SEOUL, Nov. 7 (Korea Bizwire) — Japanese beer brands and Uniqlo, major companies affected by the boycott movement in South Korea, are taking desperate measures for survival.
Lotte Asahi Liquor Co, the official importer of Asahi beer, has lowered beer prices by 30 percent. Sapporo beer importer M’s Beverage also lowered prices for its beer products.
Lower supply prices typically result in lower consumer prices. The new measure is seen not as a way to boost sales, but as a means to maintain current transaction channels even if it further undermines profit.
South Korean customs reported that Japanese beer imports last September were valued at only US$6,000, down by 99.9 percent from last year, and indicating a de facto shutdown of all Japanese beer imports.
Uniqlo, on the other hand, reintroduced its pick-up service once shut down last August.
The company, following recent success at online stores led by massive discount offers, is seen as trying to make an appeal offline, in an effort to attract customer numbers that have plunged as a result of the boycott movement.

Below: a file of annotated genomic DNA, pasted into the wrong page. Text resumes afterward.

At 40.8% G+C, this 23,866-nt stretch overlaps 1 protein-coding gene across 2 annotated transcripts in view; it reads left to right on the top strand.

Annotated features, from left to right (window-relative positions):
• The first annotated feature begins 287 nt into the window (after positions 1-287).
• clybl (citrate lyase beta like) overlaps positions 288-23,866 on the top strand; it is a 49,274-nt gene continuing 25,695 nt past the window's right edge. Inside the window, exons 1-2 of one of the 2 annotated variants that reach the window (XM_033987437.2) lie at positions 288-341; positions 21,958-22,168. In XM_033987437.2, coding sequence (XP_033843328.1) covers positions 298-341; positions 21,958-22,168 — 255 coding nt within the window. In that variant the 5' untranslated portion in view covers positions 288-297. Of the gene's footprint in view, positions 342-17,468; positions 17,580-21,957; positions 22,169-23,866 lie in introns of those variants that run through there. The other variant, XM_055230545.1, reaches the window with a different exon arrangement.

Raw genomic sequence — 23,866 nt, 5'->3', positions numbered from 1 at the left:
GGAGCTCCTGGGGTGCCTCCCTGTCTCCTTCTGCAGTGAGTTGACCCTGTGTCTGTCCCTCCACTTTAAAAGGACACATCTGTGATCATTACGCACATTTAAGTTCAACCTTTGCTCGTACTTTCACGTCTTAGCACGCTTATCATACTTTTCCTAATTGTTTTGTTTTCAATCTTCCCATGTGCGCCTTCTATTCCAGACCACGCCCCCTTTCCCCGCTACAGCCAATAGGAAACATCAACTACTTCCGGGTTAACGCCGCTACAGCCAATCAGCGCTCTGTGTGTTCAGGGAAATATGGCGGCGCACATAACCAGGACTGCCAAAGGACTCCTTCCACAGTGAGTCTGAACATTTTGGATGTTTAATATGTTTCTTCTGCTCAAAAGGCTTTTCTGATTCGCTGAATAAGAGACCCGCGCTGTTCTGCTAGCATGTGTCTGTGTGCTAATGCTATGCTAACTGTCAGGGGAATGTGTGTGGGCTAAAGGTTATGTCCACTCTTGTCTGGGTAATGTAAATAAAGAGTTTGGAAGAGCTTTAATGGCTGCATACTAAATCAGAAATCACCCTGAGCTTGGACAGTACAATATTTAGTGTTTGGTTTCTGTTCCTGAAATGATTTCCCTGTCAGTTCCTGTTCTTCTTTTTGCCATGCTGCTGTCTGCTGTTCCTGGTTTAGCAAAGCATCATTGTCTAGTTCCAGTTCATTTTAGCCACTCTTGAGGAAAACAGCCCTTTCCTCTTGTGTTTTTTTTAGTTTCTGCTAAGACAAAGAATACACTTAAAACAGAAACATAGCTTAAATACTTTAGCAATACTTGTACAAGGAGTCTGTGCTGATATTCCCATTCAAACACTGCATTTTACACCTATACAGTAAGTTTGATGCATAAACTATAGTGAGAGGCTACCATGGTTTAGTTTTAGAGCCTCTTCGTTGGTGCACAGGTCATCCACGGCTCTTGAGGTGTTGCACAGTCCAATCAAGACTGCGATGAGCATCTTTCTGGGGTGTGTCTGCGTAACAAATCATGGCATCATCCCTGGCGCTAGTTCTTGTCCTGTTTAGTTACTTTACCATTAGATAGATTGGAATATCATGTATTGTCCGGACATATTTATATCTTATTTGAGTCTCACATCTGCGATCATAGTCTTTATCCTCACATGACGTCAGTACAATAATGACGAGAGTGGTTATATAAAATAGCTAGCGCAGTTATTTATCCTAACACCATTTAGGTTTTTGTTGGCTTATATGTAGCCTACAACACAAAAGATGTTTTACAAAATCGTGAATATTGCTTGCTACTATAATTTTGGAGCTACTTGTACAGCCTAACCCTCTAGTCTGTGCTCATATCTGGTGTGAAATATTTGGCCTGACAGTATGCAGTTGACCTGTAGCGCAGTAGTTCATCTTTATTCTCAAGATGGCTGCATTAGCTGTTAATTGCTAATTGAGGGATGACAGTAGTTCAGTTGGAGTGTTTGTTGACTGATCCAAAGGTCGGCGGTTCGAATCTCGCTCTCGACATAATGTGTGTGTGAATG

By reintroducing the pick-up service in stores, the company is hoping to make an impression to the public that the customers are returning to its stores.
Uniqlo’s pick-up service is available at 115 stores across South Korea. Those who purchase goods worth more than 70,000 won (US$60.53) and use the pick-up service will be given a Heattech scarf.
It is along these strategic lines that Uniqlo is attempting to recover its previous number of stores, despite plunging sales.
Since August, Uniqlo has been renovating and opening new stores across the country. Now, the company runs 187 stores in South Korea, up by one store since last year.
H. M. Kang (firstname.lastname@example.org)